Crossville Chronicle, Crossville, TN

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April 19, 2012

REVIEW: 'Cowboys' a different sort of musical

CROSSVILLE — As visiting members of my family and I drove home on the opening night of Cowboys! we continued to chuckle over the horses ridden by these cowpokes. We wondered how they were created and marveled that Greg and Lindy Pendzick could ride one together. My daughter commented, "I haven’t laughed so hard in years."

"Give it a really good review, Grandma," advised my eleven-year-old grandson.

John Briggs wrote the show with Paul Mroczka and Judith Townsend. His note in the program tells us that “Cowboys” is intended as a gentle spoof of Hollywood western films, with an ear tuned to that genre of music and an eye focused on the zaniness of Mel Brooks’ “Blazing Saddles.” Jim Crabtree discovered “Cowboys” in 1981 and brought it to the Playhouse where he directed and starred in the production.

On this opening night, 32 years later, Briggs is the director. Jim Crabtree plays Phinnius Phalstaff, the actor manager of a medicine show company and Colonel Lynch, the leader of the Badland Gang and head of Robber’s Roost.

Clearly visible on stage right, her bonnet-festooned head bobbing while her hands sped over the keyboard, is Annie Crabtree. She keeps this fast-paced show moving! Joining her are musicians Drew Robbins and Tommy Hancock on guitar, Tony Greco on upright bass, Austin Price on percussion, mandolin and banjo. Lauren Marshall is busy with her fiddle but steps to the stage in the hilarious role of a temperance woman. She steps out of character to remind the other musicians that they are about to drown out her best lines.

Musicians Hancock, Marshall and Price join the dance ensemble periodically. Fellow ensemble members are Porter Anderson, Quinn Cason, Jensen Crain, Donald Frison, Debra Marie, Caitlin Schaub and Derek Wagner.

Greg Pendzick is cast in the various roles required by the show: Toadsticker/Mean Boss Lynch/Phinnius’ stage manager, and the villain of the story. He wants power and expects to exercise it.  

Jason Ross is beloved for his ability to be ridiculous and over-the-top in playing character parts. As Alfred Rowland, the oldest brother on the Rowland Family Ranch, he uses his silliness skills to the fullest extent. Daniel Black plays Alfred’s younger brother, Rusty. The sight of him rocking along on his horse is hilarious.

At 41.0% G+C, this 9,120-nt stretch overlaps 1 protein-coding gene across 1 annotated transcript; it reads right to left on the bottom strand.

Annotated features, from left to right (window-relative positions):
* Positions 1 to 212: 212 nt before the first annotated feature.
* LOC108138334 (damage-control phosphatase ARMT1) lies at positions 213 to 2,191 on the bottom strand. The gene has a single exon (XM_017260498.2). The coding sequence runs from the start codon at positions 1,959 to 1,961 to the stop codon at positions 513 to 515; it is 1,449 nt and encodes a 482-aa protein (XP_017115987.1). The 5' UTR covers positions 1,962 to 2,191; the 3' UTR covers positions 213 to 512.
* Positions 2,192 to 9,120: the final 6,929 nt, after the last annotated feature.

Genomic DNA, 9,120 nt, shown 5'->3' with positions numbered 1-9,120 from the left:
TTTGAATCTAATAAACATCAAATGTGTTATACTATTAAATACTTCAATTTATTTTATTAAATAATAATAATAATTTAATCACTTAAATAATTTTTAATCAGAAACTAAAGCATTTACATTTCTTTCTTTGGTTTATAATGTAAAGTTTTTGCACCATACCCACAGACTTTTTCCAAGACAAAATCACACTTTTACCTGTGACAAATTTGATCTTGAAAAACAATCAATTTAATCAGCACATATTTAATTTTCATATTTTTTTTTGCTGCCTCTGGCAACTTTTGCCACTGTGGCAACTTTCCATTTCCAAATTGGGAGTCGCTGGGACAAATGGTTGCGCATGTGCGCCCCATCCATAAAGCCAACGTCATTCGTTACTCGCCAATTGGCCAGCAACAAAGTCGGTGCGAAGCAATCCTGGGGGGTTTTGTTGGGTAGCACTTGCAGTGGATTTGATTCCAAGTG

Jim Crabtree, a.k.a. Judge Lynch, is hoping for re-election. Oh, that his only daughter Rose had not been killed! But, wait. Rose, played by Lindy Pendzick, is alive and well. Just back from an eastern school where she has learned to be a lady, she packs a mighty pistol, too. On the hill overlooking Cheyenne, she mourns the death of her father as she sings "Papa." What joy at discovering that he also is alive. The Judge is aiming for residence at 1600 Pennsylvania. Maybe Rose can help.

Mean Boss Lynch (Greg Pendzick) also has a daughter. Emily Woods is seen in that role, sometimes called Kitty Lynch and at other times Kitty Hawk, with appropriate flapping of the wings. She longs for a man in uniform. All Ross’ charms cannot win her, it seems.

A mostly silent comic addition is the ever-present Blabby Gaze played by Michael Ruff. He is the Rowland boys’ mentor. (I kept thinking of the Lone Ranger’s Tonto!) I especially enjoy the fine duet "West of Yesterday" that he sings with Black.  

Weslie Webster has the most ludicrous role in this show, one filled with mistaken identities. She is sleazy dance hall girl, Margo Bordeaux from Paris! Scantily costumed, Webster joins three women of the ensemble in a wild cancan dance while entertaining at the Cheyenne Social Club. She identifies herself in song as Margo. Maybe she has amnesia. Is she really Ginny Rowland, the long-lost mother of Alfred and Rusty?

The scenery is frequently pulled into place on ropes, removed and replaced depending on whether the action is at the Rowland Ranch in Wyoming Territory in the 1880s, on a hill overlooking Cheyenne, or in the Cheyenne Social Club. It may even be north on the Canadian border. It is all part of the over-obvious spoof of the cowboy myth.

There are 15 scenes within the two acts showcasing 19 delightfully varied songs. This is unusually well written and performed music and lyrics. Timing is everything in a show like this. They never miss a beat. These are fine actors with wonderful voices. Whether on horseback or dancing, they allow themselves to be ridiculous in order to bring the audience an evening of fun. The plot is thin but the show is rich with music, dance, and action. Whether singing "Step Right Up" at the beginning and end of the show, or joining the company on "Cowboys!' and "The Devil’s Trail," Jim Crabtree’s voice has timber I have not heard in recent years.    

Amid the frivolity, Jim Crabtree brings us a magnificent ballad as he sings, “Love is a Gamble.” We celebrate that Jim and Annie took the gamble so many years ago, their unique shared skills are a gift to us all. Thanks, John Briggs, for bringing a very different sort of musical to the Mainstage of the Cumberland County Playhouse.   

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